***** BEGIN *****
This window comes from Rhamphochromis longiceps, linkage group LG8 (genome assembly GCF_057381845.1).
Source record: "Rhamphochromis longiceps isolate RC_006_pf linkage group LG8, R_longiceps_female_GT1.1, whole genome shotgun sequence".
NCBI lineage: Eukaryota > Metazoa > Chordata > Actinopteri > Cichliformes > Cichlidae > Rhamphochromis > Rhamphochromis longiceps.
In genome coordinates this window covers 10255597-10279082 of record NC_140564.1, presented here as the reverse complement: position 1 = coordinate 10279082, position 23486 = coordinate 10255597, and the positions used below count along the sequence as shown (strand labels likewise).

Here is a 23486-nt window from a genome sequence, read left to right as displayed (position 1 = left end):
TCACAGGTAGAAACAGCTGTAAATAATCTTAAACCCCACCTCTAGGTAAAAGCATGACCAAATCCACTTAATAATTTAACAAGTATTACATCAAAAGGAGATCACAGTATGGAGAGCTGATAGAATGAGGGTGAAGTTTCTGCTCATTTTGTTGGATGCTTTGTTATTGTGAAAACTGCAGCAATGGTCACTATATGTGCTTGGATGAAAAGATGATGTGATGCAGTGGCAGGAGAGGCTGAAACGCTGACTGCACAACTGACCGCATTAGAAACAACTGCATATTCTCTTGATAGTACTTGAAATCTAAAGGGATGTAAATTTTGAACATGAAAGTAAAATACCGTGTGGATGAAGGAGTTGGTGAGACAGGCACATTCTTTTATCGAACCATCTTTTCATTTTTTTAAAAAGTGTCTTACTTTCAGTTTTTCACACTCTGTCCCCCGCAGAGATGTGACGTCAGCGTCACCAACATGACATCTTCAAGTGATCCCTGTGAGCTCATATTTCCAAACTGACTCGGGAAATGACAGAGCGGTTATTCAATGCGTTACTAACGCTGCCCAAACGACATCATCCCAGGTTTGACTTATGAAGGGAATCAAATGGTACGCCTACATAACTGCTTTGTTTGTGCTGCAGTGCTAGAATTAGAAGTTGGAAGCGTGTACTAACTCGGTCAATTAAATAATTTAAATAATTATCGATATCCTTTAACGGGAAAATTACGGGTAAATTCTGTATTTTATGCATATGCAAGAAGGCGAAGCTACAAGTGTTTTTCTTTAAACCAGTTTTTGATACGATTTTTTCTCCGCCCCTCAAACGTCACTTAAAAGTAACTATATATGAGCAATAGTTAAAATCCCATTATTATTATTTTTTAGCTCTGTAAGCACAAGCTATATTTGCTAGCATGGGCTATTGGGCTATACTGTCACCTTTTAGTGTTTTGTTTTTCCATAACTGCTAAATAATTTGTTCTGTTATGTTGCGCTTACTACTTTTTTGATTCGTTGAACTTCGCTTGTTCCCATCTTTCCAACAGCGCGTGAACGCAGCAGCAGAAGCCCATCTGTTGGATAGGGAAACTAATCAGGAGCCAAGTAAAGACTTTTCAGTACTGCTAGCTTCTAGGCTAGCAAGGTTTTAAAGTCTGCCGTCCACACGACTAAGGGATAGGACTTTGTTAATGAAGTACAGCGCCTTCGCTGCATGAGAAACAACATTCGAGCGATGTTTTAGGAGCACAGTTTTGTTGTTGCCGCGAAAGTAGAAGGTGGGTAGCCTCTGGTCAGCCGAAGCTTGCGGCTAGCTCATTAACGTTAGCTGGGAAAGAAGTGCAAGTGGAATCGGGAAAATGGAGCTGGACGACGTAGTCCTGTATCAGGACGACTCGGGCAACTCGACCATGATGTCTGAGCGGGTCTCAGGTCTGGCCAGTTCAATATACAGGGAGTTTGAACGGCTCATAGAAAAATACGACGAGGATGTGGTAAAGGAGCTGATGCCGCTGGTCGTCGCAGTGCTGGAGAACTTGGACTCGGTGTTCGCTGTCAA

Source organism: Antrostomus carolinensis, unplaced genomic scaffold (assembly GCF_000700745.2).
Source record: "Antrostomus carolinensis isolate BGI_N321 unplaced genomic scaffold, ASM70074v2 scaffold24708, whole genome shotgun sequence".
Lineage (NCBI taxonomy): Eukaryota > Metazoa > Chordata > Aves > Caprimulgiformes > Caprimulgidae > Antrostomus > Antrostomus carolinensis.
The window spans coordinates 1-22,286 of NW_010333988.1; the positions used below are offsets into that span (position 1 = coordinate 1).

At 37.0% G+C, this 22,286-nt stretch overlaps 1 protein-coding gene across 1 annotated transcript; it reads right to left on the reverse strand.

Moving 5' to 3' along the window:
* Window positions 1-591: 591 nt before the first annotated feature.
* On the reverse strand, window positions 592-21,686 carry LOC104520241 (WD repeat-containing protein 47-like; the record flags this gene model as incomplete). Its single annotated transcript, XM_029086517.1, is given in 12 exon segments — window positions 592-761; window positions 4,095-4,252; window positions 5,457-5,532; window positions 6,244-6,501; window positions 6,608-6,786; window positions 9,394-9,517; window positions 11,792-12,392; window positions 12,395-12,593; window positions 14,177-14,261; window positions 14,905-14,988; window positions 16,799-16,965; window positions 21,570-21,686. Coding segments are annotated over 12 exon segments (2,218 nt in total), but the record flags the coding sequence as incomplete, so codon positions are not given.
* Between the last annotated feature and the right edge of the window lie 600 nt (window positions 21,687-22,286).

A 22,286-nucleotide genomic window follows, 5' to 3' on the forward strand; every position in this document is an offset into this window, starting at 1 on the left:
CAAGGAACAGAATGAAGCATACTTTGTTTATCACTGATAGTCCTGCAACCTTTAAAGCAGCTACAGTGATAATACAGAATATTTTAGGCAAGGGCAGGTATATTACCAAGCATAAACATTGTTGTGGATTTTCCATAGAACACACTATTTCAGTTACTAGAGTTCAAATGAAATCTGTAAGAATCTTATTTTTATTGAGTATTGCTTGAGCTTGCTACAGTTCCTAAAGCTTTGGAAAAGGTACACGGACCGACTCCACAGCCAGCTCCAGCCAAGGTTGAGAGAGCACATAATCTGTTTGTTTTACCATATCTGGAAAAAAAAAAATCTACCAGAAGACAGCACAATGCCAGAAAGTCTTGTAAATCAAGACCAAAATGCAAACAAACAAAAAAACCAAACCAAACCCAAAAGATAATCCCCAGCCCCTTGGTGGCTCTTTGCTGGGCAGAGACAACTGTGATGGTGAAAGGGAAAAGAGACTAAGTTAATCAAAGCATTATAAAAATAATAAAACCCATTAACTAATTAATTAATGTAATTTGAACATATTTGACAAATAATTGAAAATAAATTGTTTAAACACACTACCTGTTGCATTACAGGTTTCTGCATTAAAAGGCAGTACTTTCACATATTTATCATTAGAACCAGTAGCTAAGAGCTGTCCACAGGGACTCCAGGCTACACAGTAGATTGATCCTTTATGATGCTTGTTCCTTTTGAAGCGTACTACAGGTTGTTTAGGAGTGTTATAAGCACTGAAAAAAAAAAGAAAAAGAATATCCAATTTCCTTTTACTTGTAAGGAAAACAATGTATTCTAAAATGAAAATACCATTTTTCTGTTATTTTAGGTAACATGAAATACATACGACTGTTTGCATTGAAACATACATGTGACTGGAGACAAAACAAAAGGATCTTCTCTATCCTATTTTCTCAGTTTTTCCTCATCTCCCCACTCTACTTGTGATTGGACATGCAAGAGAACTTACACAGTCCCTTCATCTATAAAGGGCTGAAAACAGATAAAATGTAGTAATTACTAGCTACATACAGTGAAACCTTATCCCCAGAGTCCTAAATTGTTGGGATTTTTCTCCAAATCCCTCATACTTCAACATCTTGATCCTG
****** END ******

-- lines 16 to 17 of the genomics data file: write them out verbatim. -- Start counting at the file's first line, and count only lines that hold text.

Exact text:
A 22,286-nucleotide genomic window follows, 5' to 3' on the forward strand; every position in this document is an offset into this window, starting at 1 on the left:
CAAGGAACAGAATGAAGCATACTTTGTTTATCACTGATAGTCCTGCAACCTTTAAAGCAGCTACAGTGATAATACAGAATATTTTAGGCAAGGGCAGGTATATTACCAAGCATAAACATTGTTGTGGATTTTCCATAGAACACACTATTTCAGTTACTAGAGTTCAAATGAAATCTGTAAGAATCTTATTTTTATTGAGTATTGCTTGAGCTTGCTACAGTTCCTAAAGCTTTGGAAAAGGTACACGGACCGACTCCACAGCCAGCTCCAGCCAAGGTTGAGAGAGCACATAATCTGTTTGTTTTACCATATCTGGAAAAAAAAAAATCTACCAGAAGACAGCACAATGCCAGAAAGTCTTGTAAATCAAGACCAAAATGCAAACAAACAAAAAAACCAAACCAAACCCAAAAGATAATCCCCAGCCCCTTGGTGGCTCTTTGCTGGGCAGAGACAACTGTGATGGTGAAAGGGAAAAGAGACTAAGTTAATCAAAGCATTATAAAAATAATAAAACCCATTAACTAATTAATTAATGTAATTTGAACATATTTGACAAATAATTGAAAATAAATTGTTTAAACACACTACCTGTTGCATTACAGGTTTCTGCATTAAAAGGCAGTACTTTCACATATTTATCATTAGAACCAGTAGCTAAGAGCTGTCCACAGGGACTCCAGGCTACACAGTAGATTGATCCTTTATGATGCTTGTTCCTTTTGAAGCGTACTACAGGTTGTTTAGGAGTGTTATAAGCACTGAAAAAAAAAAGAAAAAGAATATCCAATTTCCTTTTACTTGTAAGGAAAACAATGTATTCTAAAATGAAAATACCATTTTTCTGTTATTTTAGGTAACATGAAATACATACGACTGTTTGCATTGAAACATACATGTGACTGGAGACAAAACAAAAGGATCTTCTCTATCCTATTTTCTCAGTTTTTCCTCATCTCCCCACTCTACTTGTGATTGGACATGCAAGAGAACTTACACAGTCCCTTCATCTATAAAGGGCTGAAAACAGATAAAATGTAGTAATTACTAGCTACATACAGTGAAACCTTATCCCCAGAGTCCTAAATTGTTGGGATTTTTCTCCAAATCCCTCATACTTCAACATCTTGATCCTG